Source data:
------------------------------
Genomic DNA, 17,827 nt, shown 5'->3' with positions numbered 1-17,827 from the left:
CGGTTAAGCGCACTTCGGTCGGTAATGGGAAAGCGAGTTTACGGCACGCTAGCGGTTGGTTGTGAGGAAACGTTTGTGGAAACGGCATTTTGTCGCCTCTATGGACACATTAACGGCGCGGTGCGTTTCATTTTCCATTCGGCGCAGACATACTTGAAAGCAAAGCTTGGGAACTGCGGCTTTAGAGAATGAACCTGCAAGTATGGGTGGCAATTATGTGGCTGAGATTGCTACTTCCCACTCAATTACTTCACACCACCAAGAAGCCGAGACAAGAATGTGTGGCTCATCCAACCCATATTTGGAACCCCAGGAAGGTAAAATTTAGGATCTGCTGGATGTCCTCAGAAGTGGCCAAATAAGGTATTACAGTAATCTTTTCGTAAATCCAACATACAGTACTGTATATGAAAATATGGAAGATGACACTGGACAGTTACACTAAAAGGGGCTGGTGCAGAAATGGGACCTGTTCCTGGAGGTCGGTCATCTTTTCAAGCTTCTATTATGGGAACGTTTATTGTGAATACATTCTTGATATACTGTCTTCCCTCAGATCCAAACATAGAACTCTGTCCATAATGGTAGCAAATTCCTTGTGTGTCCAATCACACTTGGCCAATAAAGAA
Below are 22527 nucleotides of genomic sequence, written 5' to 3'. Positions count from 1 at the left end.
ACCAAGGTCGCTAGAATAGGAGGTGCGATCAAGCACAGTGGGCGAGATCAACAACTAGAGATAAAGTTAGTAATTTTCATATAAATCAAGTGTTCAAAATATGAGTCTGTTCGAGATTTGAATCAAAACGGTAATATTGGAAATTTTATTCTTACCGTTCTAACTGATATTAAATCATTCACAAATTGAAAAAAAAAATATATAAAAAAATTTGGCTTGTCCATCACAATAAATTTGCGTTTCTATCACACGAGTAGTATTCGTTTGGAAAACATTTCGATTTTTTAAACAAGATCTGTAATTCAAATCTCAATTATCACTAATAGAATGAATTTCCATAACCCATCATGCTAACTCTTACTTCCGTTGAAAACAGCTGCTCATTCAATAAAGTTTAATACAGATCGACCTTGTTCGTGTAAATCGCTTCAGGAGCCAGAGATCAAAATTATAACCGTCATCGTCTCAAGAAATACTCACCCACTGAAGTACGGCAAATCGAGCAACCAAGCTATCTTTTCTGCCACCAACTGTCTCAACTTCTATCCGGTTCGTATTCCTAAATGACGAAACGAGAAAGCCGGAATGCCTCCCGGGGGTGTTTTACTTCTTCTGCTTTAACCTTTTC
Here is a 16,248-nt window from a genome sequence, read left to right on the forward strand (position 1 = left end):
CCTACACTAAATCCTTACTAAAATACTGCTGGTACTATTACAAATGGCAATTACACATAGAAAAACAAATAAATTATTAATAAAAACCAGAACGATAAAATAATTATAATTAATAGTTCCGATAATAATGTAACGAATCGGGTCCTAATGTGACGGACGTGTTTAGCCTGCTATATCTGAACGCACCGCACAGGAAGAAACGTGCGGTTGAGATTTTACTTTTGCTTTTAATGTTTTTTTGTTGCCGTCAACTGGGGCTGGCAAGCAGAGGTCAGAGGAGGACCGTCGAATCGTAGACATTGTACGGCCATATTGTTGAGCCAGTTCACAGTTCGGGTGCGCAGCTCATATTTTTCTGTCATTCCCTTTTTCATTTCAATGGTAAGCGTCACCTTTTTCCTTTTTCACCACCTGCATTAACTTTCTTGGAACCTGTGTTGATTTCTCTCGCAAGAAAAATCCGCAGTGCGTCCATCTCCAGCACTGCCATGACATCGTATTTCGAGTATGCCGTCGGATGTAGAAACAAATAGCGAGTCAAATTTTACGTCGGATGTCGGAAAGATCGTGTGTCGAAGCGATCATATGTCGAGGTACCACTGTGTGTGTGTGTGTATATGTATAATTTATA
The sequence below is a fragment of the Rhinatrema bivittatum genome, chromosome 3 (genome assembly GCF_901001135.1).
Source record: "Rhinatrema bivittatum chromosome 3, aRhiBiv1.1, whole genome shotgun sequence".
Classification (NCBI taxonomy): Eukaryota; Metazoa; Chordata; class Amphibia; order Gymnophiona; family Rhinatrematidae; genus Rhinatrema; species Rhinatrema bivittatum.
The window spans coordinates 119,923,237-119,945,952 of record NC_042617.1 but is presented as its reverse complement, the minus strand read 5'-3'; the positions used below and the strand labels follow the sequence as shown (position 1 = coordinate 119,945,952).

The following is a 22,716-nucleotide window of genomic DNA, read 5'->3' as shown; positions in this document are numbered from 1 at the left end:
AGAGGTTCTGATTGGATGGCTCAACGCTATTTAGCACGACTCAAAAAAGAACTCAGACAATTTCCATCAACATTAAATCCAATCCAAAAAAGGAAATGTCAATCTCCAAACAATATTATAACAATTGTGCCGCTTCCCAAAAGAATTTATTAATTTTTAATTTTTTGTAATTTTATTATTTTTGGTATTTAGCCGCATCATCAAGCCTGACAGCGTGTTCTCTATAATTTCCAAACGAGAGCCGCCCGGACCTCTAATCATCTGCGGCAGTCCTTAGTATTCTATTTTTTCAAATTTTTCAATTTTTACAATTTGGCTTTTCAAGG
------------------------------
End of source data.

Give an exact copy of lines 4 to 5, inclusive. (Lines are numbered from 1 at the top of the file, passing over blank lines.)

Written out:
ACCAAGGTCGCTAGAATAGGAGGTGCGATCAAGCACAGTGGGCGAGATCAACAACTAGAGATAAAGTTAGTAATTTTCATATAAATCAAGTGTTCAAAATATGAGTCTGTTCGAGATTTGAATCAAAACGGTAATATTGGAAATTTTATTCTTACCGTTCTAACTGATATTAAATCATTCACAAATTGAAAAAAAAAATATATAAAAAAATTTGGCTTGTCCATCACAATAAATTTGCGTTTCTATCACACGAGTAGTATTCGTTTGGAAAACATTTCGATTTTTTAAACAAGATCTGTAATTCAAATCTCAATTATCACTAATAGAATGAATTTCCATAACCCATCATGCTAACTCTTACTTCCGTTGAAAACAGCTGCTCATTCAATAAAGTTTAATACAGATCGACCTTGTTCGTGTAAATCGCTTCAGGAGCCAGAGATCAAAATTATAACCGTCATCGTCTCAAGAAATACTCACCCACTGAAGTACGGCAAATCGAGCAACCAAGCTATCTTTTCTGCCACCAACTGTCTCAACTTCTATCCGGTTCGTATTCCTAAATGACGAAACGAGAAAGCCGGAATGCCTCCCGGGGGTGTTTTACTTCTTCTGCTTTAACCTTTTC
Here is a 16,248-nt window from a genome sequence, read left to right on the forward strand (position 1 = left end):